When you work in the federal government, there is every likelihood that at some point in your career you will notice something that you believe is illegal or immoral. What do you do in this kind of scenario? Should you let it slide, pretend like you didn’t see it, and move on with your work? There is always the idea that someone else will notice it and say something. However, when you do witness illegal acts or abuses of authority, you may choose to report these acts. This is also known as “whistleblowing.” Although many government agencies encourage their employees to report wrongdoings, you may still fear that someone will retaliate against you or that other employees will become aggressive toward you. When this is the case, you should know the different rules and laws in place to protect whistleblowers if someone does retaliate.
Who do you blow the whistle to?
This can be confusing for some federal employees because there are typically different avenues to take when it comes to who you speak with and how you blow the whistle.
- A Supervisor or HR. Many people feel most comfortable speaking with someone in a more informal setting. While you still report any misconduct you’ve seen, it can feel like a more comfortable environment.
- The Inspector General. Another avenue for reporting what you saw is through submitting your disclosure to an Inspector General.
- The Office of Special Counsel (OSC). When someone retaliates against you for blowing the whistle, you can file your claim with the OSC to begin an investigation.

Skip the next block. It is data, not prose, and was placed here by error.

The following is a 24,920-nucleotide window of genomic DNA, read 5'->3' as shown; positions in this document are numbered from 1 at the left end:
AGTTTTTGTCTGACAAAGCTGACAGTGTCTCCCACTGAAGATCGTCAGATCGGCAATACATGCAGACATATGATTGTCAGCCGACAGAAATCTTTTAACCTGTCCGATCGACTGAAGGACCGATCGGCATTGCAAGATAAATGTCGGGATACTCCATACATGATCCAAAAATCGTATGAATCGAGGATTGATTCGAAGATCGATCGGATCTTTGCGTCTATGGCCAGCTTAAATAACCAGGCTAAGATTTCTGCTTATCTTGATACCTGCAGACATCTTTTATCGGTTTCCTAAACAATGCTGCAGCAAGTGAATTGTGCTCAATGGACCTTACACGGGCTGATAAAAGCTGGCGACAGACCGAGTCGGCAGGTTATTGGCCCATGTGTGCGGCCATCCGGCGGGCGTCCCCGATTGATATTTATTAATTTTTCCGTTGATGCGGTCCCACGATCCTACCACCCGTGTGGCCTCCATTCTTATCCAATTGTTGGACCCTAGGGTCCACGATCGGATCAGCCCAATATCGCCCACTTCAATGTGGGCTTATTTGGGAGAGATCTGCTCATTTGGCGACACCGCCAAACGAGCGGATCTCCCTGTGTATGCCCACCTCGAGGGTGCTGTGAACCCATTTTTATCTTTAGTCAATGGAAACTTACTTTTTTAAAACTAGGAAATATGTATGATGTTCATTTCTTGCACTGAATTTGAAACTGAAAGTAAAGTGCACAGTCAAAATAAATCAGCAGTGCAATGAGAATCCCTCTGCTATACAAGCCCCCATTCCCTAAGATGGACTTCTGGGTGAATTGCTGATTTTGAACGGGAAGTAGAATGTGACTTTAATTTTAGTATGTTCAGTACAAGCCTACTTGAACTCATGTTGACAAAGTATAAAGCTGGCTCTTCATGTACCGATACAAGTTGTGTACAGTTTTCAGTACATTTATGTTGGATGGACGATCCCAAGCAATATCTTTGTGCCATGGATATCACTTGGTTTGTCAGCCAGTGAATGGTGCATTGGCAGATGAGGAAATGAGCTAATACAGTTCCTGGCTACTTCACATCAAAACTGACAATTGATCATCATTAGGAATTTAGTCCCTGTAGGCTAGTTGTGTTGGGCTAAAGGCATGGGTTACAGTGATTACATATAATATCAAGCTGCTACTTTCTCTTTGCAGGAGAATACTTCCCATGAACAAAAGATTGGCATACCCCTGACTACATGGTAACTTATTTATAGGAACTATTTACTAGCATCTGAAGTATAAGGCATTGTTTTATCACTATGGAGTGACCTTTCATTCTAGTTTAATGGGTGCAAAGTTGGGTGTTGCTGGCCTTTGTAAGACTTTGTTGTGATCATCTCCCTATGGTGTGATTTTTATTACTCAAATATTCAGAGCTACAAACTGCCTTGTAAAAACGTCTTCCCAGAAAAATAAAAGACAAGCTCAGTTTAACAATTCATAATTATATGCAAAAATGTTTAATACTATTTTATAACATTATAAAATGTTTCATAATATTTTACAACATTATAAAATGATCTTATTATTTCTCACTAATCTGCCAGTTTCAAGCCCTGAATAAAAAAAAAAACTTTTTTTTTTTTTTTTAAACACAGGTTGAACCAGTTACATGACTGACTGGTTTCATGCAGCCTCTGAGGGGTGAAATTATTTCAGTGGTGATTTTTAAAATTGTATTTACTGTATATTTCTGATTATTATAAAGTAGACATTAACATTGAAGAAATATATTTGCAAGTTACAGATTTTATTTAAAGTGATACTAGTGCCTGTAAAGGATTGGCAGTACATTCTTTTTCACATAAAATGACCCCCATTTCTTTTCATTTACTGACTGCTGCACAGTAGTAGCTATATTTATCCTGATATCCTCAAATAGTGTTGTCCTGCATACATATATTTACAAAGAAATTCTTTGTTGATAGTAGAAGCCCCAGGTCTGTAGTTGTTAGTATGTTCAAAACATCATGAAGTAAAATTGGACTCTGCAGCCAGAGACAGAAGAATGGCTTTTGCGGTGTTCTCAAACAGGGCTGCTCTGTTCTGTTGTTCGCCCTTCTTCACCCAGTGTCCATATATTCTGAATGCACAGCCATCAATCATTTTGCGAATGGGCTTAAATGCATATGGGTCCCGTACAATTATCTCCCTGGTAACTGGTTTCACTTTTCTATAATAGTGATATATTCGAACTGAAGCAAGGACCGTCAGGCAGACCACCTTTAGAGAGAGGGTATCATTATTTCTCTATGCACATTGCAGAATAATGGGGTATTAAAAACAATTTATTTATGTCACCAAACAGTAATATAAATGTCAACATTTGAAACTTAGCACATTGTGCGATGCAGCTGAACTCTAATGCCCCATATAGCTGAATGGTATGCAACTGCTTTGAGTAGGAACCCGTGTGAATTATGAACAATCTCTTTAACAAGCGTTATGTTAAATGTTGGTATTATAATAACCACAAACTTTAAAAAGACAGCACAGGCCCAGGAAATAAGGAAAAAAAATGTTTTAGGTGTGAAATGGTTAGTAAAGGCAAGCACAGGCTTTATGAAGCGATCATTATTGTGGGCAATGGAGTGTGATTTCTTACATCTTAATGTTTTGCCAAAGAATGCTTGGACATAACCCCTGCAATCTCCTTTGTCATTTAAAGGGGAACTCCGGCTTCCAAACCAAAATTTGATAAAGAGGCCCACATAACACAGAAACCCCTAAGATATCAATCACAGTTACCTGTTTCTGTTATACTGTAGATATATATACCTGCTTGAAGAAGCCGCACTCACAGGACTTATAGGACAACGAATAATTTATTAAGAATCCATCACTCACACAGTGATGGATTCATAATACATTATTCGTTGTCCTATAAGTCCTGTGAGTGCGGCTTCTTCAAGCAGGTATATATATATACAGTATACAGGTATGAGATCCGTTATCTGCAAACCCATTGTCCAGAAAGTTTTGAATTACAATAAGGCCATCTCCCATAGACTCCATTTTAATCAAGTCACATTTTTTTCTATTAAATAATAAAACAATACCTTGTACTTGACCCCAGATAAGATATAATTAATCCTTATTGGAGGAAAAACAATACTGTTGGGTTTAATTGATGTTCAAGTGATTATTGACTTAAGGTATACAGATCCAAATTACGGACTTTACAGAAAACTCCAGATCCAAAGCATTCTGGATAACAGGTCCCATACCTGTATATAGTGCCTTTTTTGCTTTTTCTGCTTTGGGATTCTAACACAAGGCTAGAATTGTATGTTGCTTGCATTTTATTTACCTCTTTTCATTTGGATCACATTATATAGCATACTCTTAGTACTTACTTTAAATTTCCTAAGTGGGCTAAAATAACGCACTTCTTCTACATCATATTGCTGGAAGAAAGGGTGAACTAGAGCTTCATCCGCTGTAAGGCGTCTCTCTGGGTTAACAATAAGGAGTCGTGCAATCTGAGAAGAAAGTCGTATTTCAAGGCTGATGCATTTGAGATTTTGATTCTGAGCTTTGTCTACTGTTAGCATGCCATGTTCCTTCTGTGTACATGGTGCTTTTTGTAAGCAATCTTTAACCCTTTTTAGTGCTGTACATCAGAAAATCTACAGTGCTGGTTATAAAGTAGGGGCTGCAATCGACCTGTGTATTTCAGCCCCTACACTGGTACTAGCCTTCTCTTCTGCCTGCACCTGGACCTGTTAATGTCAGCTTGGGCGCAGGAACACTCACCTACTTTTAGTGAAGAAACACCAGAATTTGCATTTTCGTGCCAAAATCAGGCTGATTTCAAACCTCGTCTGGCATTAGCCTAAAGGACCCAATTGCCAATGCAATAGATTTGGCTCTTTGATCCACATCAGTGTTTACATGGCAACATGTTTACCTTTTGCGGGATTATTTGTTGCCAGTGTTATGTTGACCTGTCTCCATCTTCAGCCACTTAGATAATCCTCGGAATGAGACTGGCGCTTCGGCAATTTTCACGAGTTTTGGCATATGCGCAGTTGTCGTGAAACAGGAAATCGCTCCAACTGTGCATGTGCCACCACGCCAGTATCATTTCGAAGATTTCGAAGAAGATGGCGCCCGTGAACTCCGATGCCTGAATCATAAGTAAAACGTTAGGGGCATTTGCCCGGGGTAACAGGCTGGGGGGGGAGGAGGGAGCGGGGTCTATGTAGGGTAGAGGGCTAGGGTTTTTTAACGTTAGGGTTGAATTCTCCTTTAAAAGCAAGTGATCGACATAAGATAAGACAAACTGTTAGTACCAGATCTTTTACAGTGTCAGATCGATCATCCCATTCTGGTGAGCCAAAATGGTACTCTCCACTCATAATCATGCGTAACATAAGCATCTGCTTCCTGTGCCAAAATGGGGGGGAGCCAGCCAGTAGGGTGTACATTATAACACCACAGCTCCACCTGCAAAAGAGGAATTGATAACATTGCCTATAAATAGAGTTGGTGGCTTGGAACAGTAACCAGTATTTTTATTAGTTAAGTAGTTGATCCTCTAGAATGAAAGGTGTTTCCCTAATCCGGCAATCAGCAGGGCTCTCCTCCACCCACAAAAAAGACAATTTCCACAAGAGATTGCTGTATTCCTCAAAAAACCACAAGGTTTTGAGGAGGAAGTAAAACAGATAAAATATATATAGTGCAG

- MSPB. If there are any other appeals you need to file relating to your claim, you can file these with the MSPB.
What is the Federal Whistleblower Protection Act?
This act protects federal employees who have blown the whistle by prohibiting other federal employees from retaliating against the whistleblower or even threatening to retaliate against them. When you make a protected disclosure, others cannot deny you promotions, decrease your pay, or fire you because of this.
How do you prove retaliation?
To prove that someone retaliated against you, you must first show that you did make a protected disclosure regarding illegal acts or acts that you believe were a gross waste of government funds. After this, you must provide evidence showing that someone in the agency took an adverse action against you and that they knew about your whistleblowing. Finally, you must be able to show that they acted in this way as a direct result of your blowing the whistle. If your work performance was poor and your manager penalized you in some way, this is not the same as whistleblowing retaliation.
Do I need an attorney for my whistleblowing case?
When you blow the whistle in the government, you may not be sure of how other colleagues or government employees will react. Unfortunately, if someone is retaliating against you because you blew the whistle, you should seek the help of a federal employee attorney who can ensure you file the right paperwork and provide the appropriate evidence to show a link between your protected disclosure and their retaliation. For more information, please call a lawyer, like a whistleblower retaliation claim lawyer in Washington, DC from Eric Siegel Law, today.